Sunday, July 25, 2010

First Step in Dumping NST — Recognize that You Do It

If you've been reading this blog, you know that negative self-talk is a nasty thinking habit; a consistent pattern of frequent, often automatic, critical inner monologues. “I’m a loser.” “How stupid was that move?” “I never handle these situations the way I should.” “I look like a blimp.”

Today I'm suggesting that the first step in breaking the habit is noticing if you have it! Perhaps you don't have the NST habit. It's easy to find out. Just take a minute as you're getting ready for work in the morning, again at mid-day, and at the end of your workday or after dinner to listen to what you inner voice is saying to you.   You might hear the put down message delivered with subtle whispers, a contemptuous tone, or even intrusive inner shouts, which tell the thinker, “You’re not good enough.” Because women define themselves in terms of relationships, their negative thoughts are often about what other people think of them. “Why doesn’t my best friend/ mother/ lover/ boss/ like/ love/ respect me more? What’s wrong with me?”

We often learn the habit as children, listening to our mothers put themselves down about appearance or abilities. “I have such ugly legs.”  “I never could do math and I still can’t even balance my check book.” We also buy in to family labels: the shy bookworm, a total klutz, the airhead. Girls often adopt negative self-talk by imitating older sisters or girlfriends, thinking it’s the way to act mature.
 For many women, the gray ghoul of self-doubt and disapproval dwells within, from the age of eleven or twelve. Over time, negative thinking’s insistent presence creates submission and acquiescence “I know. I know. You’re right. I messed up again.” The misguided mental behavior is repeated. The habit is acquired.

Just notice, without reaction or evaluation. Strategic allocation of attention can focus attention on your self-talk as well as take focus away when you want to detach. Right now you want to focus on it only briefly to see what's there.Then you want to detach rather than analyze or obsess, just as you might notice that there were clouds in the sky, without further interpretation or rumination. It just is!
First Step in Dumping NST — Recognize that You Do ItSocialTwist Tell-a-Friend

Sunday, July 18, 2010

Do You Play Musical NST with Friends and Family?

Caroline, the oldest of three similar-looking middle-aged sisters, all smart, self-aware, and long-time, experienced negative self-talkers, tells a story about the siblings’ shared habit. The pattern developed over decades, unplanned but predictable. Any one of the sisters would start by putting herself down, while the other two jumped in rapidly to reassure her that none of her self-criticism was true. In fact they would comment that the negative self-talker was smarter, prettier, thinner, more talented, funnier than the reassuring sisters. One of the reassuring sisters then moved on to self-denigration, and the other two became the reassurers. The musical chairs continued with different sisters occupying different roles as the pattern played on.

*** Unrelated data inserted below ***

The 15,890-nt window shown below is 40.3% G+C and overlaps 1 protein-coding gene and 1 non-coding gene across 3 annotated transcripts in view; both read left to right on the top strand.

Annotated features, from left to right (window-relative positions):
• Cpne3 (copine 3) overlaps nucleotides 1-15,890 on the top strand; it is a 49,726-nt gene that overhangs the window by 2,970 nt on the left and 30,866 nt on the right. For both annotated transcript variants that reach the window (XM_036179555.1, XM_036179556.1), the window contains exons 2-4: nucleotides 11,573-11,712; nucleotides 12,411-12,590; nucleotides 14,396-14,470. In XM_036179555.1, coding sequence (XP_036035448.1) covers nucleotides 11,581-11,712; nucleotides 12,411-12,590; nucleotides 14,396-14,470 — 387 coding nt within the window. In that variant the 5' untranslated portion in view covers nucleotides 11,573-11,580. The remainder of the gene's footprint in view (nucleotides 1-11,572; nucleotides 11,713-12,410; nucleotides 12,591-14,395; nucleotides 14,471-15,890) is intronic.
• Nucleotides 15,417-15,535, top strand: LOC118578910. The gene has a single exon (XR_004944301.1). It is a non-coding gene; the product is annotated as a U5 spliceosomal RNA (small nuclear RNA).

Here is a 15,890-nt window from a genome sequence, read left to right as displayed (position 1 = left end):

The three were looking at recent photographs, when the middle sister, JoAnne, said to the youngest, “You said I looked great in these pictures. How could you say that? Look at my fat cheeks. Uck! And my hair looks terrible. I look fat and matronly.” Alert for the usual volley of disagreement and reassurance, she faced an awkward pause instead. Then Caroline said, “JoAnne, you’re pointing at the picture of me, not you. You’re saying all those nasty comments about me, not you.” A moment of shock followed, then a jolt of laughter. Suddenly they confronted the ridiculous ritual that the negative self-talk habit had generated. JoAnne would never have been critical about Carolyn’s appearance. Because she thought the photo was of her, not JoAnne, she reflexively jumped into negative self-talk mode.

A bad habit — shared by many American women who engage in the common, harmful negative self-talk habit; a consistent pattern of frequent, often automatic, critical inner monologues. “I’m a loser.” “How stupid was that move?” “I never handle these situations the way I should.” “I look like a blimp.” We allow it to rule our thoughts and feelings, to take over our common sense and self-worth, to misdirect our behavior. If you do it, you're wasting time and energy, self-esteem and productivity.

Time to get a grip and dump the NaSTy habit. Stay tuned or read back to the beginning for more info, suggestions, clarification!
Do You Play Musical NST with Friends and Family?SocialTwist Tell-a-Friend

Thursday, July 8, 2010

Are Internal or External Stressors the Real Cause of Your Stress?

I propose that for many women, inner stressors such as unrealistic demands and expectations of themselves, communicated through harsh negative self-talk, create greater and more frequent pressure than external stressors. For example, you've invited friends over for dinner Saturday night. You've got a busy day as most weekend days are with the kids activities, house stuff like weeding or finding outdoor furniture, but you figure you can make it work. Maybe you can get to the Farmer's market and have burgers, corn on the grill and a big salad  — on the patio. Oops. It starts raining mid-day. Your 2 year old is grouchy. The house is messy.

What’s the major cause of the stress? The external or the internal stressors? The chaos itself or your negative self-talk about the chaos? The icy road or the self-criticism? The deadline ahead or the inner critic? I'd like to know your response. Please send me your comment, particularly if you disagree.
Are Internal or External Stressors the Real Cause of Your Stress?SocialTwist Tell-a-Friend